Day Two: Thursday – no TT races.

TWD was still under the weather so I took a day off to do a bit of shopping in town with him and then walked up to the pits/paddock area meeting up with my mate from the island, Dave and his wife Karen. Being TT Marshals this was their day off as well, so after a good look around all the goodies we got stuck into the beer tent and had a few beers until it was time to hit the ‘eat all you can’ Chinese Buffet!

Day Three: Friday – Senior TT Race.

TWD decided to give the bike a chance so we used the same route I took on Wednesday, heading up the Millennium Way again. However TWD was none to impressed with all the ruts (he hates them) and even less impressed with the ruts filled with rocks! ( it was a bit hard on his injury).

Another view of the MW .......................followed by TWD........................and again 'enjoying' the ruts!

We carried on and made good time getting to Sulby in time to see the first bikes come through. Now if I thought the 600 were quick then these big 1000cc ‘senior’ bikes were just plain scary coming down the Sulby straight. There was the smallest of bumps in the road, but at 190 odd mph it caused the bikes to lift their fronts up and a few of them even got into some worrying tankslappers.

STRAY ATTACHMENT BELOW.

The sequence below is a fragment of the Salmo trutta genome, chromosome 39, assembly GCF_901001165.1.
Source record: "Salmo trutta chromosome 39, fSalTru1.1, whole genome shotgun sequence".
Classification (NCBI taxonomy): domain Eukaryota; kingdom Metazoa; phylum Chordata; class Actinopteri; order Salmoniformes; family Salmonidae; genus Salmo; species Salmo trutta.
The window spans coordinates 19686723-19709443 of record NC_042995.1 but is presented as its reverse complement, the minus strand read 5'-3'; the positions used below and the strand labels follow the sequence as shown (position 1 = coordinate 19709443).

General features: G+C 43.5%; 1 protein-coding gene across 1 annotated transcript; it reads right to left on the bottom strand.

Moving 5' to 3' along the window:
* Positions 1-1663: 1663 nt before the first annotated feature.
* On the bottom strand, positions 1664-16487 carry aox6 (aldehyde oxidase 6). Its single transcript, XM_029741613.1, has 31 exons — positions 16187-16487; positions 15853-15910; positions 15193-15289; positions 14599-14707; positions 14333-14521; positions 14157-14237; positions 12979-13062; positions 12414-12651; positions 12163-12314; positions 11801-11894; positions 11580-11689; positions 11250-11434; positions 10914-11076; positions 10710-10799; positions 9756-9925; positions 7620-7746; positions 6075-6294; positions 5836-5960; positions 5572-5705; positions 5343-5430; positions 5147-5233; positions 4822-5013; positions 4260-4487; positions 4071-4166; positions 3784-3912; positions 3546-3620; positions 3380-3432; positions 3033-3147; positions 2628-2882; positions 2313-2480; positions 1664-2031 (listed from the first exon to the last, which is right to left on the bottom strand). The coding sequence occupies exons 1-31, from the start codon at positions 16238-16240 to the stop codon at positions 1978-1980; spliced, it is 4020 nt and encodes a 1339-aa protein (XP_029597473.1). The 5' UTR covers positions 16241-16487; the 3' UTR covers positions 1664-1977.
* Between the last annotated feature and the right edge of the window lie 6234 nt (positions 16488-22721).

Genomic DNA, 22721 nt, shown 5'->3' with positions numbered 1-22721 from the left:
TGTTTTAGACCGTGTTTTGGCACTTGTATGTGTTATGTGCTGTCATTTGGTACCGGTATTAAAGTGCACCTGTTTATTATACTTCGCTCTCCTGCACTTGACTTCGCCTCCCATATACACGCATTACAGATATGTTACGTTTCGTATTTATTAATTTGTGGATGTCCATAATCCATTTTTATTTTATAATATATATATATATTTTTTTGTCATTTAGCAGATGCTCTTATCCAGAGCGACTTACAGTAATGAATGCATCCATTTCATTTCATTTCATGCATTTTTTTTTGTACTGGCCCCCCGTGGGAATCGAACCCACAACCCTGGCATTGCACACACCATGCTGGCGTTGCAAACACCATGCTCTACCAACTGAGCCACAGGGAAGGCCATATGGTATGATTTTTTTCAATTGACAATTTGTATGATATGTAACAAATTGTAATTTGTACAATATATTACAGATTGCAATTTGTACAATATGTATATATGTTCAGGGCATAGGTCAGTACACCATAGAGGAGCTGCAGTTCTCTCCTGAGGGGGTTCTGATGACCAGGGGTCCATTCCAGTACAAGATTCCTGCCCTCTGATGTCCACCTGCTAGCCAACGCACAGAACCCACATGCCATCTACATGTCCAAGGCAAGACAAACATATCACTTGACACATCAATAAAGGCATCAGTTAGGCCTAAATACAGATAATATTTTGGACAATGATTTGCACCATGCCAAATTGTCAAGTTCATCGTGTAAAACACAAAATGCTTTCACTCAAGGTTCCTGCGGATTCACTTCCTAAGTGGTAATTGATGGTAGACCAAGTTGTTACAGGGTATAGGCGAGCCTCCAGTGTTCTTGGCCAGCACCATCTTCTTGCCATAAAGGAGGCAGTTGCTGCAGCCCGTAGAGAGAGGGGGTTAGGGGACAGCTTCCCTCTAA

Waiting for TWD (note rear end on steps) ....I managed to catch a few bikes coming through with my old camera


Two bikes close together on Sulby Straight.................. and two very nice old muscle bikes parked up

We watched the leaders come round again and then shot back up into the mountains to get to the ‘Mountain Box’ section. This time we parked up and walked down the fields, crawling underneath the road a drainage ditch to get to the other side of the course. We had a great viewing spot, sitting on a grassy bank with a fantastic view of the bikes approaching from about a mile away until they flew past a few feet in front of us. The only down side was the army of flying and crawling bugs that descended upon us!


No not a troll - it's TWD in the drainage ditch........viewing at the 'Mountain Box'